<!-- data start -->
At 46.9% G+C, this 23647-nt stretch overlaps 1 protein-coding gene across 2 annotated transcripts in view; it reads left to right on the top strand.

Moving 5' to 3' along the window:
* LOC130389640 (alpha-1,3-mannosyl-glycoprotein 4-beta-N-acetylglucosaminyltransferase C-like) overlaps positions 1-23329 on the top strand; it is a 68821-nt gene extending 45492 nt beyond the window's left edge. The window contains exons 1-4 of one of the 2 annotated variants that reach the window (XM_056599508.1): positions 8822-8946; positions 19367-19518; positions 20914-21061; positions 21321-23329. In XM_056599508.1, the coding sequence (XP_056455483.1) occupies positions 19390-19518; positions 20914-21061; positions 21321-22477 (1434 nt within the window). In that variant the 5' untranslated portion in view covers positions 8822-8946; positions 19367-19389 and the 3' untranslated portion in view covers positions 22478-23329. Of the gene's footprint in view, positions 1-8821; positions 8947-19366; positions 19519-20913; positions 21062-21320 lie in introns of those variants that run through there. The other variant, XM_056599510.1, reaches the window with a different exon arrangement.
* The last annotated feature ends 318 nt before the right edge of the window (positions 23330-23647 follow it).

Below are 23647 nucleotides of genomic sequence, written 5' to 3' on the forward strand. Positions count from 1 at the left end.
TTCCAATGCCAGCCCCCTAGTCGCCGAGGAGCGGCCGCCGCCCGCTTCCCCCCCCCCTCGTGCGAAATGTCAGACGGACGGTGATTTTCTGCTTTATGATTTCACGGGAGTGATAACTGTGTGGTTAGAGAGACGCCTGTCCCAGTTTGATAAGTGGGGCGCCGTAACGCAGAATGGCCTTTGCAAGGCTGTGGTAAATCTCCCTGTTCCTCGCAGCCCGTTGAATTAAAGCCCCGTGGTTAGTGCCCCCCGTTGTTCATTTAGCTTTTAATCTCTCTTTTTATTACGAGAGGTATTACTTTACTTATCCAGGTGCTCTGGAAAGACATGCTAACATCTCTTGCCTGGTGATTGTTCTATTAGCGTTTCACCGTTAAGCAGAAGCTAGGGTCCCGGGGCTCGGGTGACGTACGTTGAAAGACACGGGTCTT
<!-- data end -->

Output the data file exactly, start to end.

At 46.9% G+C, this 23647-nt stretch overlaps 1 protein-coding gene across 2 annotated transcripts in view; it reads left to right on the top strand.

Moving 5' to 3' along the window:
* LOC130389640 (alpha-1,3-mannosyl-glycoprotein 4-beta-N-acetylglucosaminyltransferase C-like) overlaps positions 1-23329 on the top strand; it is a 68821-nt gene extending 45492 nt beyond the window's left edge. The window contains exons 1-4 of one of the 2 annotated variants that reach the window (XM_056599508.1): positions 8822-8946; positions 19367-19518; positions 20914-21061; positions 21321-23329. In XM_056599508.1, the coding sequence (XP_056455483.1) occupies positions 19390-19518; positions 20914-21061; positions 21321-22477 (1434 nt within the window). In that variant the 5' untranslated portion in view covers positions 8822-8946; positions 19367-19389 and the 3' untranslated portion in view covers positions 22478-23329. Of the gene's footprint in view, positions 1-8821; positions 8947-19366; positions 19519-20913; positions 21062-21320 lie in introns of those variants that run through there. The other variant, XM_056599510.1, reaches the window with a different exon arrangement.
* The last annotated feature ends 318 nt before the right edge of the window (positions 23330-23647 follow it).

Below are 23647 nucleotides of genomic sequence, written 5' to 3' on the forward strand. Positions count from 1 at the left end.
TTCCAATGCCAGCCCCCTAGTCGCCGAGGAGCGGCCGCCGCCCGCTTCCCCCCCCCCTCGTGCGAAATGTCAGACGGACGGTGATTTTCTGCTTTATGATTTCACGGGAGTGATAACTGTGTGGTTAGAGAGACGCCTGTCCCAGTTTGATAAGTGGGGCGCCGTAACGCAGAATGGCCTTTGCAAGGCTGTGGTAAATCTCCCTGTTCCTCGCAGCCCGTTGAATTAAAGCCCCGTGGTTAGTGCCCCCCGTTGTTCATTTAGCTTTTAATCTCTCTTTTTATTACGAGAGGTATTACTTTACTTATCCAGGTGCTCTGGAAAGACATGCTAACATCTCTTGCCTGGTGATTGTTCTATTAGCGTTTCACCGTTAAGCAGAAGCTAGGGTCCCGGGGCTCGGGTGACGTACGTTGAAAGACACGGGTCTT